Editor's Note

Editor's Note
Connecting the Dots for Fun and Profit

Russ Pitts | 28 Jun 2011 12:59
Editor's Note - RSS 2.0
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Dear Friends,

In just a few weeks, we will be celebrating the sixth anniversary of the founding of The Escapist. Words cannot express the pride and pleasure it has given me to have been a part of this unique organization since very near to its beginning and to have led the editorial team as Editor-in-Chief for the past two years. I look forward to the challenges and rewards ahead as we plan for our seventh year and beyond.

Many of you will remember the early days of The Escapist, when each page of the website was a literal page of our magazine, and the five or seven feature articles we published each week comprised the totality of our offerings. A lot has changed since then. Shortly after I joined the team in May of 2006, we added a blog of sorts, where we published content that was not quite of the "print quality on the web" variety that made our features so unique. Mostly given over to editorials and news commentary, the blog (called The Escapist Lounge) was our attempt to resolve our desire for quality content with the audience's need for "up to the now" online discourse. As a harbinger of things to come, it was prescient.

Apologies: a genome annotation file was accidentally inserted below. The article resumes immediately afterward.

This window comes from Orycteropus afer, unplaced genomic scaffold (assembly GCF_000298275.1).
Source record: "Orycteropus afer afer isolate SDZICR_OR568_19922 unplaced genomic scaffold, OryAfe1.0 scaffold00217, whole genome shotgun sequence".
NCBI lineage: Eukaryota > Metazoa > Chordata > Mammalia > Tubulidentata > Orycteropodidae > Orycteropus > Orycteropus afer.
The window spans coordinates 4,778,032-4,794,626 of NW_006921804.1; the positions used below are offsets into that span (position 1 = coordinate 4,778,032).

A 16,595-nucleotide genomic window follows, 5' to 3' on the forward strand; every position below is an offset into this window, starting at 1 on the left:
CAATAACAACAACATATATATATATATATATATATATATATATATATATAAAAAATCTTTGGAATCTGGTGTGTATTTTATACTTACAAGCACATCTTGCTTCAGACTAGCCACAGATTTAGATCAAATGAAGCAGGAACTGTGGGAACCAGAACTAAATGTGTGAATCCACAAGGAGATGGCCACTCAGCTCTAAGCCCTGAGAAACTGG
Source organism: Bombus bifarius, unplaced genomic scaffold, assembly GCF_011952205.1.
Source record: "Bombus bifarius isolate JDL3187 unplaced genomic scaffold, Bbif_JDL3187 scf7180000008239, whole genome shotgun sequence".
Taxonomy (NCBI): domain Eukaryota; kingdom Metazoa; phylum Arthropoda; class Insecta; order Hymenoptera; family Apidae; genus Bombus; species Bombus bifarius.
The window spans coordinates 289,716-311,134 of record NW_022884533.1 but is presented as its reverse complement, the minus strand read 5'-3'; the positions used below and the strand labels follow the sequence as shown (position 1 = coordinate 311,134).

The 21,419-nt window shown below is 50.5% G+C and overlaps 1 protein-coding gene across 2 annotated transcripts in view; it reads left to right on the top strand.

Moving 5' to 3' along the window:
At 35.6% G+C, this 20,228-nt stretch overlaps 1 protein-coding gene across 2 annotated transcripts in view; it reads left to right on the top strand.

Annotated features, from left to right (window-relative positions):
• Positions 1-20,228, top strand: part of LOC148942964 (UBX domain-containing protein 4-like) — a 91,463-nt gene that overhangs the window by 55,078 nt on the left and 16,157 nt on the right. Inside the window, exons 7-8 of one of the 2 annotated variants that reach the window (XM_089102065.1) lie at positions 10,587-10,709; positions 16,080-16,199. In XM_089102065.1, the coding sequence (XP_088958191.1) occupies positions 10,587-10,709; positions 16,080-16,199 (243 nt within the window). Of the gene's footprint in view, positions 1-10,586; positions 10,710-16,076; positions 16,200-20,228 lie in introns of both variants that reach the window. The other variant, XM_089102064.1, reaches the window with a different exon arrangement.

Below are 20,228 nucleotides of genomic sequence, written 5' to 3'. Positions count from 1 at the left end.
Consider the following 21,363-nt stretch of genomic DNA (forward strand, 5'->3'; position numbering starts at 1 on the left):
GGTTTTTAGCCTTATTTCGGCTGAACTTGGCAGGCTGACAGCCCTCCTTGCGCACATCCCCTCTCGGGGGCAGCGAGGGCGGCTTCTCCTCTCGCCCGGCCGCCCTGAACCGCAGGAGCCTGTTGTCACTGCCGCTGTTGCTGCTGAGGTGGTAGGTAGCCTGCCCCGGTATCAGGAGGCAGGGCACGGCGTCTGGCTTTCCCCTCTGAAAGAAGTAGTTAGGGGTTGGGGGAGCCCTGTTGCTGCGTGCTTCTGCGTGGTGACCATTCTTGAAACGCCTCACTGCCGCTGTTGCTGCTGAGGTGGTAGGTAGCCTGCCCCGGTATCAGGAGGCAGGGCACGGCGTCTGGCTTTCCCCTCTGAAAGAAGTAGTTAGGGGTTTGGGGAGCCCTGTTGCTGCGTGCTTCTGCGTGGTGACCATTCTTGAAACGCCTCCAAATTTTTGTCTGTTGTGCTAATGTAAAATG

In 2007, the blog gave way to a total revision of our website, after which the "front page" of our magazine was no longer the cover of our weekly feature publish, but instead a more traditional website index page. The weekly features (still organized around a central theme, still published as full-color, fully-illustrated web pages) took a place of prominence, but much of the new front page was devoted to content that had previously appeared on the blog, as well as a new news feed, populated with up-to-the minute news stories about this videogaming lifestyle.